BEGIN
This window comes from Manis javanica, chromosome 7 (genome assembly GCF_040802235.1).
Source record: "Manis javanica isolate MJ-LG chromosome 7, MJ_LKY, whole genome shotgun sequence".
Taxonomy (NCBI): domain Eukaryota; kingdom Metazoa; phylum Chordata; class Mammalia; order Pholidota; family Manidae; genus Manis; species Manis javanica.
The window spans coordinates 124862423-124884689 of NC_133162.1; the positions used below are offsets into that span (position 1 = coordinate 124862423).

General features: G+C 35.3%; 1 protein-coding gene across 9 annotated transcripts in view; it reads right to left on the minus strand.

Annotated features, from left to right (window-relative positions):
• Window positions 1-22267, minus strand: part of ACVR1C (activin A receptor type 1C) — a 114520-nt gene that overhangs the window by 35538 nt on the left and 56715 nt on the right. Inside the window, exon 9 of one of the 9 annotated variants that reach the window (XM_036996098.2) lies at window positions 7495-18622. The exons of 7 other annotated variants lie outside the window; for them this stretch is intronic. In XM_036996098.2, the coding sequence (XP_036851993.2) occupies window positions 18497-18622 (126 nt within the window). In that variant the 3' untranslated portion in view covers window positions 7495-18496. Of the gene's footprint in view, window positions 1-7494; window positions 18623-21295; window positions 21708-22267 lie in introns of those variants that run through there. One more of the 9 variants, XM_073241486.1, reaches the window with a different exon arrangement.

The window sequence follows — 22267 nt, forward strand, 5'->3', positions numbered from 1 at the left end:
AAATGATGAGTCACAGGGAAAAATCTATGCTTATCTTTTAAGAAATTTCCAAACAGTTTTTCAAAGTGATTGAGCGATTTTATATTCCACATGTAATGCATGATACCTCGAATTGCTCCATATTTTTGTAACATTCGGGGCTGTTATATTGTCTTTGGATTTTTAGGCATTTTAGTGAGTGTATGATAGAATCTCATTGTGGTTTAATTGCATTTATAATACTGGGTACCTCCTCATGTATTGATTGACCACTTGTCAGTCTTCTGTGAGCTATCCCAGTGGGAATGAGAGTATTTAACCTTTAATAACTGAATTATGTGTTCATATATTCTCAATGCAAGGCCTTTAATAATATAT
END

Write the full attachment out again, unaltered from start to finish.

This window comes from Manis javanica, chromosome 7 (genome assembly GCF_040802235.1).
Source record: "Manis javanica isolate MJ-LG chromosome 7, MJ_LKY, whole genome shotgun sequence".
Taxonomy (NCBI): domain Eukaryota; kingdom Metazoa; phylum Chordata; class Mammalia; order Pholidota; family Manidae; genus Manis; species Manis javanica.
The window spans coordinates 124862423-124884689 of NC_133162.1; the positions used below are offsets into that span (position 1 = coordinate 124862423).

General features: G+C 35.3%; 1 protein-coding gene across 9 annotated transcripts in view; it reads right to left on the minus strand.

Annotated features, from left to right (window-relative positions):
• Window positions 1-22267, minus strand: part of ACVR1C (activin A receptor type 1C) — a 114520-nt gene that overhangs the window by 35538 nt on the left and 56715 nt on the right. Inside the window, exon 9 of one of the 9 annotated variants that reach the window (XM_036996098.2) lies at window positions 7495-18622. The exons of 7 other annotated variants lie outside the window; for them this stretch is intronic. In XM_036996098.2, the coding sequence (XP_036851993.2) occupies window positions 18497-18622 (126 nt within the window). In that variant the 3' untranslated portion in view covers window positions 7495-18496. Of the gene's footprint in view, window positions 1-7494; window positions 18623-21295; window positions 21708-22267 lie in introns of those variants that run through there. One more of the 9 variants, XM_073241486.1, reaches the window with a different exon arrangement.

The window sequence follows — 22267 nt, forward strand, 5'->3', positions numbered from 1 at the left end:
AAATGATGAGTCACAGGGAAAAATCTATGCTTATCTTTTAAGAAATTTCCAAACAGTTTTTCAAAGTGATTGAGCGATTTTATATTCCACATGTAATGCATGATACCTCGAATTGCTCCATATTTTTGTAACATTCGGGGCTGTTATATTGTCTTTGGATTTTTAGGCATTTTAGTGAGTGTATGATAGAATCTCATTGTGGTTTAATTGCATTTATAATACTGGGTACCTCCTCATGTATTGATTGACCACTTGTCAGTCTTCTGTGAGCTATCCCAGTGGGAATGAGAGTATTTAACCTTTAATAACTGAATTATGTGTTCATATATTCTCAATGCAAGGCCTTTAATAATATAT